Matt: That number should be at best 5 out of 100 people. To my eye, it’s more like 3 out of 100 people. And all that is from subgroups of an observational study, so it should be taken with a grain of salt.

Researchers didn’t compare patients who got plasma to a control group. They compared those who got the drug early to those who got it late, and between high levels of antibodies in the plasma and low ones. For the main subset in the study, which was led by the Mayo Clinic, mortality at seven days was 11% for those who got lots of antibodies, versus 14% for those who got few. That’s three out of 100 — again, with a grain of salt.

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Easy Grammar from the Free Hong Kong Center

Not sure what they mean by "grammar" here, but they sure do have a message:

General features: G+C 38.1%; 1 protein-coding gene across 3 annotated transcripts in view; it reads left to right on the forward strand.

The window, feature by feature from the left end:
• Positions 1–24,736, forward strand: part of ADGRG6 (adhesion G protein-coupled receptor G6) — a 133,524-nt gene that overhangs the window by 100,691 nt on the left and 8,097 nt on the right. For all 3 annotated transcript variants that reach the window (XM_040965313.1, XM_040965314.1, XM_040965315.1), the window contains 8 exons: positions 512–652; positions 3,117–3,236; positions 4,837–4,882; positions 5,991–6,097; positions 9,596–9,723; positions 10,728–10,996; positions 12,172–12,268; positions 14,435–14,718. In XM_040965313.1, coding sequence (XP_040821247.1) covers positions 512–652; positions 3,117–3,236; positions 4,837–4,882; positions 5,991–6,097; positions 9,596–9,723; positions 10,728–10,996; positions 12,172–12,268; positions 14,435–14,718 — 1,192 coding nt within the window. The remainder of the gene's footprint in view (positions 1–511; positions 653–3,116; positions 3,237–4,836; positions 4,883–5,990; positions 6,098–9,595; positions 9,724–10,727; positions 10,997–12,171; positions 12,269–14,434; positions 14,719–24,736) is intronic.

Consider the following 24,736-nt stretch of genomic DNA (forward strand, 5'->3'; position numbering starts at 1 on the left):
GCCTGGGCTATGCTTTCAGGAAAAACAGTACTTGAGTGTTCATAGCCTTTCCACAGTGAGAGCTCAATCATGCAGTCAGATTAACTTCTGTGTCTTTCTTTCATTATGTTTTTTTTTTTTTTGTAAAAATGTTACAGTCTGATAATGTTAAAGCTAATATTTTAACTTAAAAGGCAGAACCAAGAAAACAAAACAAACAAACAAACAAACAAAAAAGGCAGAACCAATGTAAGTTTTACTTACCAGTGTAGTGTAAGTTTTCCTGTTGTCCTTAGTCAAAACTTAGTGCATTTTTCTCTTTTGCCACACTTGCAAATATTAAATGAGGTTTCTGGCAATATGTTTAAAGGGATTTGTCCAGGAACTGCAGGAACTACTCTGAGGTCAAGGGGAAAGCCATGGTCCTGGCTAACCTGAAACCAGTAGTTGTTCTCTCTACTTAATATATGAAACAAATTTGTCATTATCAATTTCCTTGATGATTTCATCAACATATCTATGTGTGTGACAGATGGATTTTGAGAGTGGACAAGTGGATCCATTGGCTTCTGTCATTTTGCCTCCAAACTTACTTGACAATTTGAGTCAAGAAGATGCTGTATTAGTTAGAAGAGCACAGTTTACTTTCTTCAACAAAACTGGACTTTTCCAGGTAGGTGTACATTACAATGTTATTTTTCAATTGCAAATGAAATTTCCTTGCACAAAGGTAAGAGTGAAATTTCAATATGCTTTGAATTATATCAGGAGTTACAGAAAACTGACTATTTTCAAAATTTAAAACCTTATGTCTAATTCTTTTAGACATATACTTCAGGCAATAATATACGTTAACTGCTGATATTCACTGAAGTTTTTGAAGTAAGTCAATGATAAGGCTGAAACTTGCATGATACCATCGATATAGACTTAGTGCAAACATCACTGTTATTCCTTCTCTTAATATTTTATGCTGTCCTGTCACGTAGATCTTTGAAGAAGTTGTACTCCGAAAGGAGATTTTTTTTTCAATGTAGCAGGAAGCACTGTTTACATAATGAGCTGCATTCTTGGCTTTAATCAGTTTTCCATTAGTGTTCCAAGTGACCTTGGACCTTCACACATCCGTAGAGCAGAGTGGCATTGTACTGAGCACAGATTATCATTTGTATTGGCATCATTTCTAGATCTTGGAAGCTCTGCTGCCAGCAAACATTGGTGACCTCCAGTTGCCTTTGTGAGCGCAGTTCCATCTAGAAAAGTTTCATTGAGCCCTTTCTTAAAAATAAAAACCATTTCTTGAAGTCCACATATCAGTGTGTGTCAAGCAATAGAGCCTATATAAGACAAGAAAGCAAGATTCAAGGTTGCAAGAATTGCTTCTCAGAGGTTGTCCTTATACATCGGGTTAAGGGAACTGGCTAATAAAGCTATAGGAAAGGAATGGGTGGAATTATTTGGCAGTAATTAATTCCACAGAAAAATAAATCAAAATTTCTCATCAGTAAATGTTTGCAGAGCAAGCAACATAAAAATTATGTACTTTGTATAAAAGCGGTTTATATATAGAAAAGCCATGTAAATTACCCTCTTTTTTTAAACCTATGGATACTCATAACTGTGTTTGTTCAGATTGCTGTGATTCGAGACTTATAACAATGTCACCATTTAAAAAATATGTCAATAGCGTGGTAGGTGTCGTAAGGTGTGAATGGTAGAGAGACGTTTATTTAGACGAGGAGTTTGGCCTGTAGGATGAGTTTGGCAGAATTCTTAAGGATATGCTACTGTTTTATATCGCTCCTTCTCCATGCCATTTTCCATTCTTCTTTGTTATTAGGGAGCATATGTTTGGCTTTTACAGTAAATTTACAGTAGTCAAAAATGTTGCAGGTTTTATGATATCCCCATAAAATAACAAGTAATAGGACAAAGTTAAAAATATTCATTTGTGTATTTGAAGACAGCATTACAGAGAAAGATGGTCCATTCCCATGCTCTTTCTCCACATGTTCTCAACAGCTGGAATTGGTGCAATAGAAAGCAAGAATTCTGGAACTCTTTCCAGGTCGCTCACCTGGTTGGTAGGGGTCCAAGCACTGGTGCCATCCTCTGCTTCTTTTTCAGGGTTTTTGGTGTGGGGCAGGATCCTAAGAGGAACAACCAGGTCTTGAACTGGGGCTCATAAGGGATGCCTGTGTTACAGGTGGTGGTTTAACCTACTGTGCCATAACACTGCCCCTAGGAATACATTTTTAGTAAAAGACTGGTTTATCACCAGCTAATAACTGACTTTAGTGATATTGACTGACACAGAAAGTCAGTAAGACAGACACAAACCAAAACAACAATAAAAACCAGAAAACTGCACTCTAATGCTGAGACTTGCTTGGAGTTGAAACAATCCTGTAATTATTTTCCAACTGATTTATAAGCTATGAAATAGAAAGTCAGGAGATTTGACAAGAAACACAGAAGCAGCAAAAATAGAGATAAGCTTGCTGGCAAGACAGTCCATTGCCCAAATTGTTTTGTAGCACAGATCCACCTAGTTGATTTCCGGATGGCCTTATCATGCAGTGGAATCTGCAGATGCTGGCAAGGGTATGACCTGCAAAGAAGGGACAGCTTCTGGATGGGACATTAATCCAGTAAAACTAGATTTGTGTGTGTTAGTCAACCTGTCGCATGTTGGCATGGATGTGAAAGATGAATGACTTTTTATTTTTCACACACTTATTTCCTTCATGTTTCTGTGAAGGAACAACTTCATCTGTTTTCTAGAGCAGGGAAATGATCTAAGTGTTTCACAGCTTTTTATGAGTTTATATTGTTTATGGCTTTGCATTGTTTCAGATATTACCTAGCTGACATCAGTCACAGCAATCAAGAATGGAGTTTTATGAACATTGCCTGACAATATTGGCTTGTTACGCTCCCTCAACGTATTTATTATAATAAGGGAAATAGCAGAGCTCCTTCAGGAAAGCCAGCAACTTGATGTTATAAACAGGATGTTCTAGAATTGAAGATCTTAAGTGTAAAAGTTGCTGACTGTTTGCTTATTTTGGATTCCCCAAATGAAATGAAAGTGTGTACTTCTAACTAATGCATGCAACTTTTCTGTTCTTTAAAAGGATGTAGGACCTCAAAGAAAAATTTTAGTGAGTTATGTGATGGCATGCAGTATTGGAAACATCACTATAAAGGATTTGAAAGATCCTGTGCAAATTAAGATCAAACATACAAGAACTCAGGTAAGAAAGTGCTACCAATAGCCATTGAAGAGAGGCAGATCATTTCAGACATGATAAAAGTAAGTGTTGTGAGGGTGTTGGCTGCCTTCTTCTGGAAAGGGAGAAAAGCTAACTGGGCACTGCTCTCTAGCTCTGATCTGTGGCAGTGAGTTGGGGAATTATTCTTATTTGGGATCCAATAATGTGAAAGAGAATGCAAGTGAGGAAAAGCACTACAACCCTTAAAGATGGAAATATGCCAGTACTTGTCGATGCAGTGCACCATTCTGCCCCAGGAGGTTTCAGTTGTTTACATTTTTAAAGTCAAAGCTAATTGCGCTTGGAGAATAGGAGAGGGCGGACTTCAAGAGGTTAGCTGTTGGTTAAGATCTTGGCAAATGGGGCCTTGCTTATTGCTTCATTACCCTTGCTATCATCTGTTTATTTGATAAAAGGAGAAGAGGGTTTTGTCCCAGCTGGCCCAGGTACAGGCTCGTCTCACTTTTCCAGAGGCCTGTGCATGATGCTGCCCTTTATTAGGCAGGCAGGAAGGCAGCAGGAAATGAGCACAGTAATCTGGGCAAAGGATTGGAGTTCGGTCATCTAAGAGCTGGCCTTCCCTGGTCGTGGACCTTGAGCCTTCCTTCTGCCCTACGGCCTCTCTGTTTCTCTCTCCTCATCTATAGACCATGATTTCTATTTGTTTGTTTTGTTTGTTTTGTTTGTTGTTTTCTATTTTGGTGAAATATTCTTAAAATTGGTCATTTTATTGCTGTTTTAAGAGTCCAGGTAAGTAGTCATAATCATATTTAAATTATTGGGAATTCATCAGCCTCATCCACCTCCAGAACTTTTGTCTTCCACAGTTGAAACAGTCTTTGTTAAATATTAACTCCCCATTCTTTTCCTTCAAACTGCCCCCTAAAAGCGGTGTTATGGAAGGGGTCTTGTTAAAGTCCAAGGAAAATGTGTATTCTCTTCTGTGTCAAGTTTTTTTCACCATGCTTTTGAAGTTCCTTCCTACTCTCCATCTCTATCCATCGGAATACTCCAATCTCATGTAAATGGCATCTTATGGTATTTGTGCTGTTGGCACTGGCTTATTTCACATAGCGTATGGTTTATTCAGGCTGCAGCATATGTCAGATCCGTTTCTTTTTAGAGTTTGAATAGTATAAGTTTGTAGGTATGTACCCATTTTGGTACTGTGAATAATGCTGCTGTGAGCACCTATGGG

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"Blue-eyed person"

Cai Xia 蔡霞, a retired female professor from the Central Party School of the CCP has been denouncing Xi Jinping for his imperial aspirations and the CCP as a corrupt, zombie party.  Somehow, she managed to escape to the United States after her initial condemnations.

Fuming, the Party has cancelled her membership and vilified her perfidy:

After the Party School of the Central Committee of Communist Party of China (CPC) announced on Monday that it had rescinded the Party membership of retired professor Cai Xia and revoked her retirement benefits, Cai quickly became Western media's blue-eyed person.

Source:  "Cai Xia’s blatant betrayal is totally indefensible: Global Times editorial", Global Times* (8/19/20)

*An official CCP daily tabloid sponsored by the People's Daily.

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NYT word frequency data